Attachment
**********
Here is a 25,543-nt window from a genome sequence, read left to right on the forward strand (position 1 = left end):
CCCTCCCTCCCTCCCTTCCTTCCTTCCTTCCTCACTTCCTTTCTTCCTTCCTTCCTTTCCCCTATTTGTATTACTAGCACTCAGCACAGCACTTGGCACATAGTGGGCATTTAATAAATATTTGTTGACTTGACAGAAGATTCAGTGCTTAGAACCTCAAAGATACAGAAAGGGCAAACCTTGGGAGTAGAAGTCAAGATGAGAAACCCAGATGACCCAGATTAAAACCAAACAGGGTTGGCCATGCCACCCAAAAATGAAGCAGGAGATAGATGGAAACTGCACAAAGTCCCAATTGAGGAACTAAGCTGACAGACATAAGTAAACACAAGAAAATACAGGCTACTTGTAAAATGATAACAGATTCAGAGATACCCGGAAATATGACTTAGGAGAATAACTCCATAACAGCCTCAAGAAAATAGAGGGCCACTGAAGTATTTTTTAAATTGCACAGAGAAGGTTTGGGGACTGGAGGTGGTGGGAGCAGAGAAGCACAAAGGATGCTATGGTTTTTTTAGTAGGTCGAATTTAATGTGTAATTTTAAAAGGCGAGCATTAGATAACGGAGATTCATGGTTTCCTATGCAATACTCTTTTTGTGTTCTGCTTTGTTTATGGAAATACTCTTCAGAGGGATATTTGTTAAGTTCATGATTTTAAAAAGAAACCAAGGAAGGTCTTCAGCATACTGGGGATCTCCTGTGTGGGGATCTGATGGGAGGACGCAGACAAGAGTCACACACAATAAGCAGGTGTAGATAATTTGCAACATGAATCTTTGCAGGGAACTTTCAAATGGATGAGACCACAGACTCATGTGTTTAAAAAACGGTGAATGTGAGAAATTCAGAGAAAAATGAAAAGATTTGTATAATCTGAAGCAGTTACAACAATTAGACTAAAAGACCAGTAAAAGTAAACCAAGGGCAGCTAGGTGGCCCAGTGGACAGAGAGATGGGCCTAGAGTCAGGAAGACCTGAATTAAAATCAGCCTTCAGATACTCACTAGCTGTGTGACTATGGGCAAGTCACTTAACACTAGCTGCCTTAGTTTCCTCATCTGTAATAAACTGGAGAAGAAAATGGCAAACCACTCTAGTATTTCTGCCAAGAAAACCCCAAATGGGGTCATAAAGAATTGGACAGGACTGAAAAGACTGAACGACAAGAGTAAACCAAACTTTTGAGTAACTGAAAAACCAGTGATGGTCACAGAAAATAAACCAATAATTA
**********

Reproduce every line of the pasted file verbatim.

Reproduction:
Here is a 25,543-nt window from a genome sequence, read left to right on the forward strand (position 1 = left end):
CCCTCCCTCCCTCCCTTCCTTCCTTCCTTCCTCACTTCCTTTCTTCCTTCCTTCCTTTCCCCTATTTGTATTACTAGCACTCAGCACAGCACTTGGCACATAGTGGGCATTTAATAAATATTTGTTGACTTGACAGAAGATTCAGTGCTTAGAACCTCAAAGATACAGAAAGGGCAAACCTTGGGAGTAGAAGTCAAGATGAGAAACCCAGATGACCCAGATTAAAACCAAACAGGGTTGGCCATGCCACCCAAAAATGAAGCAGGAGATAGATGGAAACTGCACAAAGTCCCAATTGAGGAACTAAGCTGACAGACATAAGTAAACACAAGAAAATACAGGCTACTTGTAAAATGATAACAGATTCAGAGATACCCGGAAATATGACTTAGGAGAATAACTCCATAACAGCCTCAAGAAAATAGAGGGCCACTGAAGTATTTTTTAAATTGCACAGAGAAGGTTTGGGGACTGGAGGTGGTGGGAGCAGAGAAGCACAAAGGATGCTATGGTTTTTTTAGTAGGTCGAATTTAATGTGTAATTTTAAAAGGCGAGCATTAGATAACGGAGATTCATGGTTTCCTATGCAATACTCTTTTTGTGTTCTGCTTTGTTTATGGAAATACTCTTCAGAGGGATATTTGTTAAGTTCATGATTTTAAAAAGAAACCAAGGAAGGTCTTCAGCATACTGGGGATCTCCTGTGTGGGGATCTGATGGGAGGACGCAGACAAGAGTCACACACAATAAGCAGGTGTAGATAATTTGCAACATGAATCTTTGCAGGGAACTTTCAAATGGATGAGACCACAGACTCATGTGTTTAAAAAACGGTGAATGTGAGAAATTCAGAGAAAAATGAAAAGATTTGTATAATCTGAAGCAGTTACAACAATTAGACTAAAAGACCAGTAAAAGTAAACCAAGGGCAGCTAGGTGGCCCAGTGGACAGAGAGATGGGCCTAGAGTCAGGAAGACCTGAATTAAAATCAGCCTTCAGATACTCACTAGCTGTGTGACTATGGGCAAGTCACTTAACACTAGCTGCCTTAGTTTCCTCATCTGTAATAAACTGGAGAAGAAAATGGCAAACCACTCTAGTATTTCTGCCAAGAAAACCCCAAATGGGGTCATAAAGAATTGGACAGGACTGAAAAGACTGAACGACAAGAGTAAACCAAACTTTTGAGTAACTGAAAAACCAGTGATGGTCACAGAAAATAAACCAATAATTA